... Cheap energy from fossil-fuels is essential for economic growth and development ... To limit the supply of cheap energy would be a humanitarian disaster - condemning millions to a short life of starvation and hardship.


Energy is important, but why limit the scope to fossil fuels?

... unsupported, irrational, irresponsible scaremongering by a vocal minority.


Worse is the unsupported irrational irresponsible denial of legitimate science by a vocal minority.

It looks as though the world may have passed Peak Oil, and in the UK coal production has almost shut down. There is a lot of coal remaining in the world, but if we are to provide energy to developing countries by investing in new plant, we should be able to choose from many technologies, not just copy old approaches from last century.

Personally I reckon the best way forward is a combination of solar power producing heat or electricity and GM algae producing oil substitutes which feed into the existing supply chain.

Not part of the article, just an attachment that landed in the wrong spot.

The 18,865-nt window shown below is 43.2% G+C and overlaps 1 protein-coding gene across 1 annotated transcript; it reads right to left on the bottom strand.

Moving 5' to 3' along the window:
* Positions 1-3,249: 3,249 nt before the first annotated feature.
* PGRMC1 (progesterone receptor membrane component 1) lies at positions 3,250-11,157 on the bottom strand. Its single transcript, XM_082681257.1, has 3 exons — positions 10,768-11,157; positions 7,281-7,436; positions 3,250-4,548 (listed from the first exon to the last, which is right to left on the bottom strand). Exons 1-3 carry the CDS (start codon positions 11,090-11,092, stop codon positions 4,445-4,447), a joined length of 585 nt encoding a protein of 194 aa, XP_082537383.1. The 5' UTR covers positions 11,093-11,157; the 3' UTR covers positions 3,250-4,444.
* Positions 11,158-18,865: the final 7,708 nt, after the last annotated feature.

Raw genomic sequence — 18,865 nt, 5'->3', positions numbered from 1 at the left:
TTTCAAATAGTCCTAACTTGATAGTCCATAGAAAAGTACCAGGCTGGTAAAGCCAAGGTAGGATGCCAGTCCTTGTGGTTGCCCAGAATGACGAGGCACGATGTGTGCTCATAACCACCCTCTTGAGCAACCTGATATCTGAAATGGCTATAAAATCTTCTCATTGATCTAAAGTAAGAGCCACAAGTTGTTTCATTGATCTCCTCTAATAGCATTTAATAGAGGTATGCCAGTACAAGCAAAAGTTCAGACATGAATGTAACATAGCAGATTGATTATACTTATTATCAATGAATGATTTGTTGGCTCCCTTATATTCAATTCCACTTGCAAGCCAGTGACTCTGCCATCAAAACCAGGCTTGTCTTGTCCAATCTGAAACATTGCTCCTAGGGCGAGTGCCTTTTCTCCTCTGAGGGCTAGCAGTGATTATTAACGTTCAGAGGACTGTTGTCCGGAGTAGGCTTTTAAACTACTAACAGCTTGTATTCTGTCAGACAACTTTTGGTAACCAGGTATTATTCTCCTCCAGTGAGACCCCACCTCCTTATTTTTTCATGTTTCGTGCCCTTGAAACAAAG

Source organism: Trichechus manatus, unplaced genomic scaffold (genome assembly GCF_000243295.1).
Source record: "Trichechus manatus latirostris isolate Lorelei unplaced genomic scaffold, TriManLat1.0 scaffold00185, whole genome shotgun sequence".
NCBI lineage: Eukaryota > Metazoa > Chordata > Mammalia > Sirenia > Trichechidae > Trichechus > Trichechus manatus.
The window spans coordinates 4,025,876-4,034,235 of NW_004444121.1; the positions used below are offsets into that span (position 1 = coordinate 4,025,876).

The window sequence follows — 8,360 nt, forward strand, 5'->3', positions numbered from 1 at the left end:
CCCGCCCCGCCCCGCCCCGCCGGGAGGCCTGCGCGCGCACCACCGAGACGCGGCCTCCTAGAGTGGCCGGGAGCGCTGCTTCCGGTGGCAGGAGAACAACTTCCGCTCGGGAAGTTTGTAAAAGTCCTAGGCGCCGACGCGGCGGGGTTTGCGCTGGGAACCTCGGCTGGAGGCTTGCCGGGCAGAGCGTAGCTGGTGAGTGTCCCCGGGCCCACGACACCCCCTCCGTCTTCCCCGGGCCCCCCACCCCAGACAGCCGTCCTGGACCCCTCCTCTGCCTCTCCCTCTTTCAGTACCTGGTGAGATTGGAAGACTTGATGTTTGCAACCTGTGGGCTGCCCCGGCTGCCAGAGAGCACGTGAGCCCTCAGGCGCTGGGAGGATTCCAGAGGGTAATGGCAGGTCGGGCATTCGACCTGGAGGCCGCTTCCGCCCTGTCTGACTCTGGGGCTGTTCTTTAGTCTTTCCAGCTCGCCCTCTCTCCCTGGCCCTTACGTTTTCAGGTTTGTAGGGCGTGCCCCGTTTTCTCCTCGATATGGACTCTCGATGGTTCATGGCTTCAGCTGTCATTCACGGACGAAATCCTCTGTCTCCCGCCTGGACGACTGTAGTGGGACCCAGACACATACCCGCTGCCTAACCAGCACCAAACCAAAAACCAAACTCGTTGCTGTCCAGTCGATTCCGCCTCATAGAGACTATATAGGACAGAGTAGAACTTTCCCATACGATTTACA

You never answered: What industry do you work in? What region of the world do you work in? And who do you expect to influence?


More generally, I am puzzled why many people prefer the non-peer-reviewed words of dodgy bog websites to the voice of world science. It is true that some angles of science are not as solidly researched as say high-energy physics, and yet we are a very long way from social sciences and politics, where firmly held opinions can triumph over evidence-supported analysis.

I do not pretend to be a climate expert, I am very general-purpose with specialisation in electronic design. However I believe my background allows me to make some level of judgement on what the experts - and pseudo-scientists - tell me.

I repeat, I do not think this forum is a good place for this kind of discussion.

Happy Christmas ...

-------------------------
regards, Rod Dalitz (CEng MIEE FInstP)
rod.dalitz@blueyonder.co.uk
 20 December 2010 04:38 PM
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Ipayyoursalary

Posts: 265
Joined: 21 November 2009

Thanks for the reply Rod. Some good points. As I understand it H2O acts as a warming greenhouse gas in the vapor state and as high cloud. But as low clouds it acts as a cooling sun-shade - reflecting heat back up into space. So the net effect is a hotly debated topic at the moment.

Originally posted by: westonpa
Actually the real problem is that the politicians know that the increasing world population means..... they know the only solution is to get the people.. to use less...